Clinical Advances in Hematology & Oncology

November 2022 - Volume 20, Issue 11

Key Points From the SHINE Trial in Mantle Cell Lymphoma

Judith Trotman, MBChB, FRACP, FRCPA
Head of the Haematology Department at Concord Repatriation General Hospital
Clinical Professor, University of Sydney
Concord, New South Wales

H&O  Could you provide some background on mantle cell lymphoma?

JT  Mantle cell lymphoma is an uncommon type of lymphoma. It represents approximately 6% of non-Hodgkin lymphoma cases. The median age of presentation is the mid 60s. The presentation can be variable. A few patients have an indolent leukemic presentation with normal levels of lactate dehydrogenase and a low level of Ki-67. For these patients, management usually consists of watch and wait. Most patients present with nodal disease, commonly at an advanced stage, which requires treatment. The disease can also be extranodal, involving the gastrointestinal and nasopharyngeal tracts. 

Treatment differs according to the patient’s age and comorbidities. Younger patients (<66 years) are typically able to tolerate intensive cytarabine-containing immuno­chemotherapy regimens, followed by autologous stem cell transplant and rituximab maintenance. These patients generally receive 4 cycles of rituximab plus dexamethasone, high-dose cytarabine, and carboplatin (R-DHAC) or rituximab plus dexamethasone, high-dose cytarabine, and cisplatin (R-DHAP), which leads to remission in most cases. The patients then undergo transplant, followed by 3 years of rituximab maintenance. As shown in a 2017 study by Le Gouill and colleagues, these patients can expect a 4-year rate of progression-free survival (PFS) that is well over 80%, and a 4-year rate of overall survival exceeding 90%. Although longer-term follow-up from this study is needed, these 3 components—cytarabine, transplant, and rituximab maintenance—remain the standard of care for this younger patient population.

In the past decade, treatment for older patients has moved from rituximab plus cyclophosphamide, doxorubicin, vincristine, and prednisone (R-CHOP) to bendamustine/rituximab followed by rituximab maintenance for 2 years. This shift was based on results of the StiL study, which demonstrated that bendamustine plus rituximab improved PFS compared with R-CHOP. Bendamustine/rituximab has been a common first-line approach for older patients. In the StiL study, however, the median PFS after bendamustine/rituximab was only 3 years. Therefore, additional rituximab maintenance is still generally favored in the older patient population, as well as in younger patients.

H&O  Do patients with mantle cell lymphoma pose any particular treatment challenges?

JT  To date, there is no cure for mantle cell lymphoma. Early results from trials of chimeric antigen receptor (CAR) T-cell therapy in the salvage setting are promising, but further study is needed. Patients with a high-risk Mantle Cell Lymphoma International Prognostic Index (MIPI) score and a high Ki-67 level over 30%, as well as patients with TP53-mutated disease, have a particularly poor median overall survival of less than 2 years. These patients are difficult to treat. It will be interesting to see long-term outcomes for CAR T-cell therapy in this population.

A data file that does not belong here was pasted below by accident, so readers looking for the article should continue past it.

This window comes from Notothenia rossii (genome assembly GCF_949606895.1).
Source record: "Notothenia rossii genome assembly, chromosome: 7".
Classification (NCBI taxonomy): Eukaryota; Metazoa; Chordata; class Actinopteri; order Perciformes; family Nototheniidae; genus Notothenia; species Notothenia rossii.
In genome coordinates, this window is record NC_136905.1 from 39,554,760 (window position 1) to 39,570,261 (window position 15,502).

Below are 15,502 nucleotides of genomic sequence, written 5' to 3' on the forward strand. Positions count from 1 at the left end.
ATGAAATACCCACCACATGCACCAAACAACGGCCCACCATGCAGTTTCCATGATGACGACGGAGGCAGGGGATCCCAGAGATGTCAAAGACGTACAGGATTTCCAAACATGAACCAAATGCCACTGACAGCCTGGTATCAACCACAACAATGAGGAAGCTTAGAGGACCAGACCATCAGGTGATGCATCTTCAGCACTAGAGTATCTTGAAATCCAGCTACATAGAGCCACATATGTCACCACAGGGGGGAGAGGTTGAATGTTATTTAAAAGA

H&O  What prompted the SHINE trial, which evaluated ibrutinib plus bendamustine and rituximab in untreated mantle cell lymphoma?

JT  The SHINE study was driven by the short PFS of only 3 years after first-line treatment with rituximab plus chemotherapy in older patients with mantle cell lymphoma. Evaluation of the regimen of concurrent ibrutinib and immunochemotherapy was motivated by the impressive single-agent data with ibrutinib in the setting of relapsed mantle cell lymphoma, along with phase 1b data demonstrating the safety of the combination. There are some longer-term follow-up data supporting the use of ibrutinib in first relapse. There are also increasingly solid data suggesting that the use of ibrutinib in the second-line setting leads to a respectable median PFS of 2 years. The overall response rate is nearly 80%. Among patients who do respond, the median duration of response is 3 years, and the median overall survival is 5 years. The data showed meaningful long-term outcomes in the second-line setting with ibrutinib monotherapy as opposed to salvage chemotherapy. This finding was clearly an impetus to evaluate whether concurrent use would improve outcomes for patients in the first-line setting.

H&O  What was the study design?

JT  Designed more than 10 years ago, SHINE was a double-blind, randomized, controlled phase 3 trial involving 523 older (≥65 years) patients. Enrollment took place in 2013 and 2014. The trial compared ibrutinib plus bendamustine/rituximab vs placebo plus bendamustine/rituximab with continuous Bruton tyrosine kinase (BTK) inhibitor therapy administered during rituximab maintenance. The primary endpoint was investigator-​assessed PFS.

There were more than 250 patients in each treatment arm. Their median age was 71 years. Patients in both arms were well-matched for Eastern Cooperative Oncology Group performance status and MIPI scores. The histology was fairly well-matched. In each arm, approximately 9% of patients had blastoid or pleomorphic histology. Approximately 10% of patients had the high-risk TP53 mutation.

H&O  What were the efficacy results of the SHINE trial?